The European Environment Agency (EEA) has published a report describing the problem of mercury pollution and the challenges in addressing the issue globally.
The report states that mercury presents the biggest risk in rivers, lakes and oceans where it takes a highly toxic form that is absorbed by animals, including fish. The most recent monitoring data shows that nearly 46,000 surface water bodies in the EU, out of approximately 111,000, are not meeting mercury levels set to protect fish-eating birds and mammals. Humans become exposed to mercury mainly when they eat large predator fish, such as tuna or monkfish, which have been eating smaller fish with mercury in their bodies.
The researchers found that current emissions of mercury in Europe are mostly limited to combustion of solid fuels, including coal, lignite and wood. Globally, mercury emissions are much higher due to emissions from additional sources such as small-scale gold mining and industrial processes.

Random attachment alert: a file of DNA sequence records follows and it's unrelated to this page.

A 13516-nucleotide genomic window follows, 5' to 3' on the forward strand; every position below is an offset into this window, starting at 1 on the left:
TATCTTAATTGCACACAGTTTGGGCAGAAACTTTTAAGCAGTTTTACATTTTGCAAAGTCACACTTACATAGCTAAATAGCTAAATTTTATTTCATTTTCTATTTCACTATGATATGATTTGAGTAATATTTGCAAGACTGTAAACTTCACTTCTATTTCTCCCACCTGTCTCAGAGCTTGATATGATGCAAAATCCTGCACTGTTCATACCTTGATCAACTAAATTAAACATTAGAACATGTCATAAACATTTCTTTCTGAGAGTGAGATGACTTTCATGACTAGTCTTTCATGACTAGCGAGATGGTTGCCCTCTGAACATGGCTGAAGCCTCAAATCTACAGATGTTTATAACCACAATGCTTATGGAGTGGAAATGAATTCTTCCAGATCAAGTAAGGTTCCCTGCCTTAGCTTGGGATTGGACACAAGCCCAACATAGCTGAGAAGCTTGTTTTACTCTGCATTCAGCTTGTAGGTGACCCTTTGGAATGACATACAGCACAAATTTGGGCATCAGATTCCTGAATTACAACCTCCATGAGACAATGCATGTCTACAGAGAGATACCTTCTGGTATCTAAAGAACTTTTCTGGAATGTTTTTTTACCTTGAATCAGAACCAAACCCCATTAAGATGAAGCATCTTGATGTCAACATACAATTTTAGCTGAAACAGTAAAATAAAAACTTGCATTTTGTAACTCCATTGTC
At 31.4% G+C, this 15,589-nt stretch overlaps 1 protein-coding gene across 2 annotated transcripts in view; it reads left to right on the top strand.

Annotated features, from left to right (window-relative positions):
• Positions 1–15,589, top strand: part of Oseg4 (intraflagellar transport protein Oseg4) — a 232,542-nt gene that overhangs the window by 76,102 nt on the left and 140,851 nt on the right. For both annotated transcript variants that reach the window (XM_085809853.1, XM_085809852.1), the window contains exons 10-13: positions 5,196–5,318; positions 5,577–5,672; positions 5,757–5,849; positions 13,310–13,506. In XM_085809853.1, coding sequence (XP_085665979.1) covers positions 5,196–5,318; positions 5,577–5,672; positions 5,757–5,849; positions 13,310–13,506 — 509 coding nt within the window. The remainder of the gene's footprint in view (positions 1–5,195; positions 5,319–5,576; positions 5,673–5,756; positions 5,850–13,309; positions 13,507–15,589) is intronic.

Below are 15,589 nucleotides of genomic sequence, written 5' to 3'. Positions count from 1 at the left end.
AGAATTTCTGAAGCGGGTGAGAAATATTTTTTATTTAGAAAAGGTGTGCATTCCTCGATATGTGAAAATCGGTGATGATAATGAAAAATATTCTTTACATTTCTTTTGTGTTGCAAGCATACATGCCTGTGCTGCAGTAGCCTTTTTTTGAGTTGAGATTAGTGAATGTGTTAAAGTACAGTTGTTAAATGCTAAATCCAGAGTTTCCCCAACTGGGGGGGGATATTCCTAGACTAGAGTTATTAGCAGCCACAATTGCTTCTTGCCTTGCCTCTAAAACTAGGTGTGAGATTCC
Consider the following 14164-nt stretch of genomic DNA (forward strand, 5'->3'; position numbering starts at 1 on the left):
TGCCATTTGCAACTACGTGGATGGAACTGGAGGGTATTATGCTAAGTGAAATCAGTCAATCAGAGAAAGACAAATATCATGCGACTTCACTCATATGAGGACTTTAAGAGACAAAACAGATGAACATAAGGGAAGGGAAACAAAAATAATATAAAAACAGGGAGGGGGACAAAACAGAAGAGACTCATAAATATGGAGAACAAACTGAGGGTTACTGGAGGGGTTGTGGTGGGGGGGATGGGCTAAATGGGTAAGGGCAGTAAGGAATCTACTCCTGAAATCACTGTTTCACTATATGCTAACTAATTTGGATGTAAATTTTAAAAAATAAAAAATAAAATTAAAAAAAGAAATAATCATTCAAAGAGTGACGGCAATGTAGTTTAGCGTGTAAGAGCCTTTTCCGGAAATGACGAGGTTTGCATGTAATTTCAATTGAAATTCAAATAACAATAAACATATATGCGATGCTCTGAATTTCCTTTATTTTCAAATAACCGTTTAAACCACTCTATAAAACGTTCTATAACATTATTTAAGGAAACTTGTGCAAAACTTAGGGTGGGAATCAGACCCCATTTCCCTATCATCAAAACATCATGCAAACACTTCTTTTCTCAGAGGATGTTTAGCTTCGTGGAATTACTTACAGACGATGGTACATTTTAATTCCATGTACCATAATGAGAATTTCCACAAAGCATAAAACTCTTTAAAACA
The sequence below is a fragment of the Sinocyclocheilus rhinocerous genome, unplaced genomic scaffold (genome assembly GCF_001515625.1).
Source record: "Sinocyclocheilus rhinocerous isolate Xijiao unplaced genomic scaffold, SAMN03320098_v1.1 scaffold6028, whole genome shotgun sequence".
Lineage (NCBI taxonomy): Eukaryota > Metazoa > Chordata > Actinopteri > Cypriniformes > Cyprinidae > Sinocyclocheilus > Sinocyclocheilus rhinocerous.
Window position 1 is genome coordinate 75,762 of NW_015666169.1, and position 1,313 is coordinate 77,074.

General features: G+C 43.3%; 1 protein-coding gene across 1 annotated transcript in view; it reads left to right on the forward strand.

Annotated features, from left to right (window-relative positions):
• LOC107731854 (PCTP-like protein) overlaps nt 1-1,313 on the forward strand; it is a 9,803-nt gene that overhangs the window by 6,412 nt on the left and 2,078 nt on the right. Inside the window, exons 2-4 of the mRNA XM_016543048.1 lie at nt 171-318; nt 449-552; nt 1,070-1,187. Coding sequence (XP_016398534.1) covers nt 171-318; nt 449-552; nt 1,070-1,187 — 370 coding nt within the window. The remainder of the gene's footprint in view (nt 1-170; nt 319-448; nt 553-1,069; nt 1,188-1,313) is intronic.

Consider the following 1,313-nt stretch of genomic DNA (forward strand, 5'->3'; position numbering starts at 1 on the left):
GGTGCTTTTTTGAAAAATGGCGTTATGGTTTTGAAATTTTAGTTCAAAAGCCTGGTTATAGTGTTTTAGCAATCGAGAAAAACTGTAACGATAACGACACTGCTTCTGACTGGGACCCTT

The report explains that one of the main problems with mercury is its persistency; once it is released into the environment, for example through coal burning, mercury can circulate through air, land, water and animals for thousands of years. The current levels of mercury in the atmosphere are up to 500% above natural levels. In the oceans, the concentrations of mercury are about 200% above natural levels.
The report is available on the European Environment Agency website
Source: EEA, 19 September 2018